icon bookmark-bicon bookmarkicon cameraicon checkicon chevron downicon chevron lefticon chevron righticon chevron upicon closeicon v-compressicon downloadicon editicon v-expandicon fbicon fileicon filtericon flag ruicon full chevron downicon full chevron lefticon full chevron righticon full chevron upicon gpicon insicon mailicon moveicon-musicicon mutedicon nomutedicon okicon v-pauseicon v-playicon searchicon shareicon sign inicon sign upicon stepbackicon stepforicon swipe downicon tagicon tagsicon tgicon trashicon twicon vkicon yticon wticon fm

Russia steps up patrols against marmot hunting after bubonic plague outbreaks in neighboring China & Mongolia

Russia steps up patrols against marmot hunting after bubonic plague outbreaks in neighboring China & Mongolia
Russia is increasing patrols on its border with China and Mongolia after both of its neighbors reported suspected cases of the bubonic plague. The aim is to stop people from hunting marmots, which can carry the illness.

The rodents are thought to have been the source of the recent outbreak. Russian authorities have warned of the dangers of eating marmots. 

Occurrences of the plague have been found in the Chinese region of Inner Mongolia, and the Mongolian province of Khovd.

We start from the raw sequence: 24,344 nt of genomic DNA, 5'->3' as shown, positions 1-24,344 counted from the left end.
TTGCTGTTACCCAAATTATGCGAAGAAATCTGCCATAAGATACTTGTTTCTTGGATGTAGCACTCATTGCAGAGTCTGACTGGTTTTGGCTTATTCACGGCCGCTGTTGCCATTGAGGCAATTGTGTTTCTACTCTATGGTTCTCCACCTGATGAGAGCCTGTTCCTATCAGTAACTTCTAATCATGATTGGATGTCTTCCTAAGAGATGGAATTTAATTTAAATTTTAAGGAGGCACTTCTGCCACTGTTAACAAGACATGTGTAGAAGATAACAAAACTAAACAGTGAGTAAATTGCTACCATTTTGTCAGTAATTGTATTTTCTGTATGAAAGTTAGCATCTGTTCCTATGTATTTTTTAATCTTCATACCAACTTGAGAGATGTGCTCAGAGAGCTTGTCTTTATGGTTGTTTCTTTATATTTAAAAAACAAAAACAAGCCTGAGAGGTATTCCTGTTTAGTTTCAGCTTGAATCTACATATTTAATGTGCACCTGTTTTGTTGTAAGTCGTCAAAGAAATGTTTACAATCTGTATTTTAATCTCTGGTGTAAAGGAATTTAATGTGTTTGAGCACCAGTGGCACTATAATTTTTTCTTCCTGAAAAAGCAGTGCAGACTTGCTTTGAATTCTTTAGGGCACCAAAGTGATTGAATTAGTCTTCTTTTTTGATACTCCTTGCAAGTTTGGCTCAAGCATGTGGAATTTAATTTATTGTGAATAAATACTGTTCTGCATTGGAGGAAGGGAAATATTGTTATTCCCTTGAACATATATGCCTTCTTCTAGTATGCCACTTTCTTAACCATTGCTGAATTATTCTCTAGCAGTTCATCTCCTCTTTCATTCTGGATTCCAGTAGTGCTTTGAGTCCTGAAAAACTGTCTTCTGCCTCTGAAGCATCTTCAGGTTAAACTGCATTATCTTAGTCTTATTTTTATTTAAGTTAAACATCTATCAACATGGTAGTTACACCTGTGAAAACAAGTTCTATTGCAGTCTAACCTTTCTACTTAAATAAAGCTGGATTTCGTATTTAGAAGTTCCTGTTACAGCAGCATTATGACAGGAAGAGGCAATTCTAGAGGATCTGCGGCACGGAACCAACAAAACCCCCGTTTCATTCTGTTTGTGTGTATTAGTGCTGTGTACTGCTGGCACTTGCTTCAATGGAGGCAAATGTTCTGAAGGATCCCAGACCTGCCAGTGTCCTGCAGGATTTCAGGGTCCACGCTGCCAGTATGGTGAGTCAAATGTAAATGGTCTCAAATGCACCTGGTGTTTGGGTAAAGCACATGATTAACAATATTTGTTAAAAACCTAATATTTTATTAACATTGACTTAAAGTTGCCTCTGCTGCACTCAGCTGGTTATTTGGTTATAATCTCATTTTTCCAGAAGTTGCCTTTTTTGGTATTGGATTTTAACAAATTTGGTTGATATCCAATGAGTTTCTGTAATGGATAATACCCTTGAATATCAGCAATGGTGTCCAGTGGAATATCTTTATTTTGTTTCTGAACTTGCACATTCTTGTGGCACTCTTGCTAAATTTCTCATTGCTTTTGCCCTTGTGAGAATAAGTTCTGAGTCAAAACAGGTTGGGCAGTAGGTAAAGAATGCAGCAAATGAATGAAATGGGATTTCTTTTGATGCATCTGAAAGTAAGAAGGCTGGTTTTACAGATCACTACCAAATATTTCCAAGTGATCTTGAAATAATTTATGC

The bubonic plague is one of the plague’s three variants, and was responsible for killing up to 200 million people in the 14th Century, in what was called ‘the Black Death’. Symptoms of the disease include fever, headaches, and vomiting, and it is highly lethal if left untreated. Nowadays, there are about 650 cases every year.

Also on rt.com 2020 latest: Mongolia quarantines western region near Russian border after bubonic plague outbreak (but Moscow's not worried)

On Tuesday, virologist and infectious disease specialist Nikolai Malyshev told Moscow daily RBK that the bubonic plague does not pose a serious danger to Russia. Malyshev explained that the illness is most often transmitted via fleas, and rarely from person to person.

Also speaking to RBK, the director of the HSE Health Institute, Larisa Popovich, explained that these outbreaks are a regular occurrence.

“Now, there is a special attitude to infections,” she said. Popovich believes that the current outbreak is getting more attention due to coronavirus, but said that China has “strong methods of sanitary and epidemiological control.”

Also on rt.com ‘Not high risk’: Bubonic plague outbreak in China is ‘well managed’ – WHO

Like this story? Share it with a friend!

Podcasts